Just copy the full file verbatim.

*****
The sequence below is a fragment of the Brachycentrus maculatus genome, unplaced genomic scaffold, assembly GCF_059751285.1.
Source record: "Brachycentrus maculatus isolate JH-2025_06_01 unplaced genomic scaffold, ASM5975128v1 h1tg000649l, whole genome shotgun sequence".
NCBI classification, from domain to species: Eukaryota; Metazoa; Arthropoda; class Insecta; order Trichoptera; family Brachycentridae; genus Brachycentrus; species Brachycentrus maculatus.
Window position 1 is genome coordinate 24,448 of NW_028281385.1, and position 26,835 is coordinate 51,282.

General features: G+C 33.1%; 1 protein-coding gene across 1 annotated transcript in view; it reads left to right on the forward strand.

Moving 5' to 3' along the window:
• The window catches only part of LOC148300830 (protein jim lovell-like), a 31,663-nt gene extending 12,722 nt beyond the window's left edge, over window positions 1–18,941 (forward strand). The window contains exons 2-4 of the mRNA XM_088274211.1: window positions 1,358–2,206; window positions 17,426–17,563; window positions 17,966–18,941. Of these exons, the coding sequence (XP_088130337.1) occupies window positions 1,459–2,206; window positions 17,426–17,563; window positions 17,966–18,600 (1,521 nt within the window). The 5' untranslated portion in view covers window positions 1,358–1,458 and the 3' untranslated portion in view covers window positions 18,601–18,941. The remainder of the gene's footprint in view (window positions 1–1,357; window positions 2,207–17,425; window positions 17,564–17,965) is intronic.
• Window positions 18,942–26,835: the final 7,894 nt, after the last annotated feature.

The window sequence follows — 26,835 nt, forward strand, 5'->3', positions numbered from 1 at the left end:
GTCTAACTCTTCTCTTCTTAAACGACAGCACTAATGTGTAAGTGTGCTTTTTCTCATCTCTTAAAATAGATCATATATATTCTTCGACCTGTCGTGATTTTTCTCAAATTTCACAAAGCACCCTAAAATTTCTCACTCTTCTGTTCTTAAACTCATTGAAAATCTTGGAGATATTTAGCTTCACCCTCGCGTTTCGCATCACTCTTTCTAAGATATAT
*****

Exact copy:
The sequence below is a fragment of the Brachycentrus maculatus genome, unplaced genomic scaffold, assembly GCF_059751285.1.
Source record: "Brachycentrus maculatus isolate JH-2025_06_01 unplaced genomic scaffold, ASM5975128v1 h1tg000649l, whole genome shotgun sequence".
NCBI classification, from domain to species: Eukaryota; Metazoa; Arthropoda; class Insecta; order Trichoptera; family Brachycentridae; genus Brachycentrus; species Brachycentrus maculatus.
Window position 1 is genome coordinate 24,448 of NW_028281385.1, and position 26,835 is coordinate 51,282.

General features: G+C 33.1%; 1 protein-coding gene across 1 annotated transcript in view; it reads left to right on the forward strand.

Moving 5' to 3' along the window:
• The window catches only part of LOC148300830 (protein jim lovell-like), a 31,663-nt gene extending 12,722 nt beyond the window's left edge, over window positions 1–18,941 (forward strand). The window contains exons 2-4 of the mRNA XM_088274211.1: window positions 1,358–2,206; window positions 17,426–17,563; window positions 17,966–18,941. Of these exons, the coding sequence (XP_088130337.1) occupies window positions 1,459–2,206; window positions 17,426–17,563; window positions 17,966–18,600 (1,521 nt within the window). The 5' untranslated portion in view covers window positions 1,358–1,458 and the 3' untranslated portion in view covers window positions 18,601–18,941. The remainder of the gene's footprint in view (window positions 1–1,357; window positions 2,207–17,425; window positions 17,564–17,965) is intronic.
• Window positions 18,942–26,835: the final 7,894 nt, after the last annotated feature.

The window sequence follows — 26,835 nt, forward strand, 5'->3', positions numbered from 1 at the left end:
GTCTAACTCTTCTCTTCTTAAACGACAGCACTAATGTGTAAGTGTGCTTTTTCTCATCTCTTAAAATAGATCATATATATTCTTCGACCTGTCGTGATTTTTCTCAAATTTCACAAAGCACCCTAAAATTTCTCACTCTTCTGTTCTTAAACTCATTGAAAATCTTGGAGATATTTAGCTTCACCCTCGCGTTTCGCATCACTCTTTCTAAGATATAT